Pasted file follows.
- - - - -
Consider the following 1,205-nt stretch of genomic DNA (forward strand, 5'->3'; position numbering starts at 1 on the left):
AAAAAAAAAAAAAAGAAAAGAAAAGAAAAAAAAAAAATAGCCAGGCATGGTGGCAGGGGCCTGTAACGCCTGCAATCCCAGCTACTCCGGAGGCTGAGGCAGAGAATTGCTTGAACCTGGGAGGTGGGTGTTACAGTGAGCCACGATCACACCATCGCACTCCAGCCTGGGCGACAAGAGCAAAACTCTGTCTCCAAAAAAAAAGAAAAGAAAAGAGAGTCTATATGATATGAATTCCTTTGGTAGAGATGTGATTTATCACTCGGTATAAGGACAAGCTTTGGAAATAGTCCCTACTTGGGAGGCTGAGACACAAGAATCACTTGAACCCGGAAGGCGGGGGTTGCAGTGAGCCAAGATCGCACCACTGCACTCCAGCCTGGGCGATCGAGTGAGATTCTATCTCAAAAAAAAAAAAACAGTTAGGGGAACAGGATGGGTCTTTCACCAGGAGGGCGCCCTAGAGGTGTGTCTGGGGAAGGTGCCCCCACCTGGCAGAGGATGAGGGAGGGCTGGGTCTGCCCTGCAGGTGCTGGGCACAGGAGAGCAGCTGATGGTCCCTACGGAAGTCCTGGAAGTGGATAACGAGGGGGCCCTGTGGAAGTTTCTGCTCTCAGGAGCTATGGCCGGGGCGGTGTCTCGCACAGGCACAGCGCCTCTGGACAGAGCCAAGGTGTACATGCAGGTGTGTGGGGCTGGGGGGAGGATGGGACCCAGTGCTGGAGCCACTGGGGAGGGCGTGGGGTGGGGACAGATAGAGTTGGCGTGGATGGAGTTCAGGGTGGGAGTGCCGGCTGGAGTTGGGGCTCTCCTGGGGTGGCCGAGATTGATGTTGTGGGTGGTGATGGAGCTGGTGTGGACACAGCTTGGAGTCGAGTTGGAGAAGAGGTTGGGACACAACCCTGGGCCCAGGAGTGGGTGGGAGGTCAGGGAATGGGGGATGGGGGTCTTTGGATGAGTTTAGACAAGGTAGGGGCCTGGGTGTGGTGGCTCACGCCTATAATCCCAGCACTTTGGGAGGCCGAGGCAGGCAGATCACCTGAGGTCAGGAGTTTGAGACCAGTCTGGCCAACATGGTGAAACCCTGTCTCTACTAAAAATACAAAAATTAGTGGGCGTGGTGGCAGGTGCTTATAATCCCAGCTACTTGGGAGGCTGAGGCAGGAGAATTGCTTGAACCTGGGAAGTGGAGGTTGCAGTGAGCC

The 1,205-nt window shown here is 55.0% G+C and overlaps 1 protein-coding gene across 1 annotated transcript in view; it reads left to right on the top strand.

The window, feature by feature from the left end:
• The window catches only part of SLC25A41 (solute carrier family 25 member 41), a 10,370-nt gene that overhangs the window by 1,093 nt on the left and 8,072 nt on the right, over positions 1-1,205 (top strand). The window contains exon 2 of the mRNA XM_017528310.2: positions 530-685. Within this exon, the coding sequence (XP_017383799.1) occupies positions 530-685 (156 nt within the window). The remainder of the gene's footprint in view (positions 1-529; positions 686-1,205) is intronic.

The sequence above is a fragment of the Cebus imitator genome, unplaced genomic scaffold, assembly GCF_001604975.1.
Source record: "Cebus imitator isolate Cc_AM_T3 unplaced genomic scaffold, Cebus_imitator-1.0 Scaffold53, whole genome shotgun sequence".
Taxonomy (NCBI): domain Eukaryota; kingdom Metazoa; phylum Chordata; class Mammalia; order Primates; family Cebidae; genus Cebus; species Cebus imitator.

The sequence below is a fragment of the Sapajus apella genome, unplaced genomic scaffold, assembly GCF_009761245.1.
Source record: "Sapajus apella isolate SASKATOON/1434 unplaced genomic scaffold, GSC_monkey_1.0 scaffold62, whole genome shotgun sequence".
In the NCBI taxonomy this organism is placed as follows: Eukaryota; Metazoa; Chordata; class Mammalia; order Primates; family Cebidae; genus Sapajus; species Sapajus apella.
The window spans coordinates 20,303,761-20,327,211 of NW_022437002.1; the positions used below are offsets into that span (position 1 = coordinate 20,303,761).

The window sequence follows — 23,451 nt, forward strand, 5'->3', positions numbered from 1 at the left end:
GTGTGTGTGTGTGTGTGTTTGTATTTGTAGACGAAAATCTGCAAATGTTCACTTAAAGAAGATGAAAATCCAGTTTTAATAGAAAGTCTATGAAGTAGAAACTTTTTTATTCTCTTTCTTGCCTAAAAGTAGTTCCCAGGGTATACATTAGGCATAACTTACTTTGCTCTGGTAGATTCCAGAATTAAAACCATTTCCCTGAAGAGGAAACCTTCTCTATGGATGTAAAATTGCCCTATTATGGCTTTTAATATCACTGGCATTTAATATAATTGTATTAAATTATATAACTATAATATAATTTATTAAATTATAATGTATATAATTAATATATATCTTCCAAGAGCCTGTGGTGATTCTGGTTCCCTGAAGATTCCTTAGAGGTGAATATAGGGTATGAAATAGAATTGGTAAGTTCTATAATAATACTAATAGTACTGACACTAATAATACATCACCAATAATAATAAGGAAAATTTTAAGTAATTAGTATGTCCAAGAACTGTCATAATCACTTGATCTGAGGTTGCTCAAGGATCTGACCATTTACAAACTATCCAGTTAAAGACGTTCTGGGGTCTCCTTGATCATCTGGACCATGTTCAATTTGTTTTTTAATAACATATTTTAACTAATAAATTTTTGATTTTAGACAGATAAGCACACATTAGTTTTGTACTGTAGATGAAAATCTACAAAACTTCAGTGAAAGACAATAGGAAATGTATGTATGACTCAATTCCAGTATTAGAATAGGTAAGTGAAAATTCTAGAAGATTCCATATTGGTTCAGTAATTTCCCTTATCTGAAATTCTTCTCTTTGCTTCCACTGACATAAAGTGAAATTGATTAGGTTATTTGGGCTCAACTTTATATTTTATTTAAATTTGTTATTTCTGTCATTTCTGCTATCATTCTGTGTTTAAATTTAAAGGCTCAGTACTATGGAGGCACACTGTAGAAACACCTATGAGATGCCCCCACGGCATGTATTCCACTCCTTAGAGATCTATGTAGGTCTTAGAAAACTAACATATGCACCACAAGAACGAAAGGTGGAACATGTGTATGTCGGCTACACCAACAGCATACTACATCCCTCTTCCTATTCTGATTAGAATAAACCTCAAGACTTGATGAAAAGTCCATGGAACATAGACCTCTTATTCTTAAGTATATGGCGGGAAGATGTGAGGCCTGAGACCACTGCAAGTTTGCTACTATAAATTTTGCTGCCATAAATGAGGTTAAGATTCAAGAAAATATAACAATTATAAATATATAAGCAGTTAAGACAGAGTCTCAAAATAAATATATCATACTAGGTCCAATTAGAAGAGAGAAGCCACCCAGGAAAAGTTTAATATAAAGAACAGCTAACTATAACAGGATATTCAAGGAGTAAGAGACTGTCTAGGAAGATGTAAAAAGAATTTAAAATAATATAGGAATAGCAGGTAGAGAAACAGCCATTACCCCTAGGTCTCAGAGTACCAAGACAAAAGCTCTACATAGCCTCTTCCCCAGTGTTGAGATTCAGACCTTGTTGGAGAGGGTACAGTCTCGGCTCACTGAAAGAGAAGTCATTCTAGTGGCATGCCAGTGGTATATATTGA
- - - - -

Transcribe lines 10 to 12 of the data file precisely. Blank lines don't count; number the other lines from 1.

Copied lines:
Source record: "Sapajus apella isolate SASKATOON/1434 unplaced genomic scaffold, GSC_monkey_1.0 scaffold62, whole genome shotgun sequence".
In the NCBI taxonomy this organism is placed as follows: Eukaryota; Metazoa; Chordata; class Mammalia; order Primates; family Cebidae; genus Sapajus; species Sapajus apella.
The window spans coordinates 20,303,761-20,327,211 of NW_022437002.1; the positions used below are offsets into that span (position 1 = coordinate 20,303,761).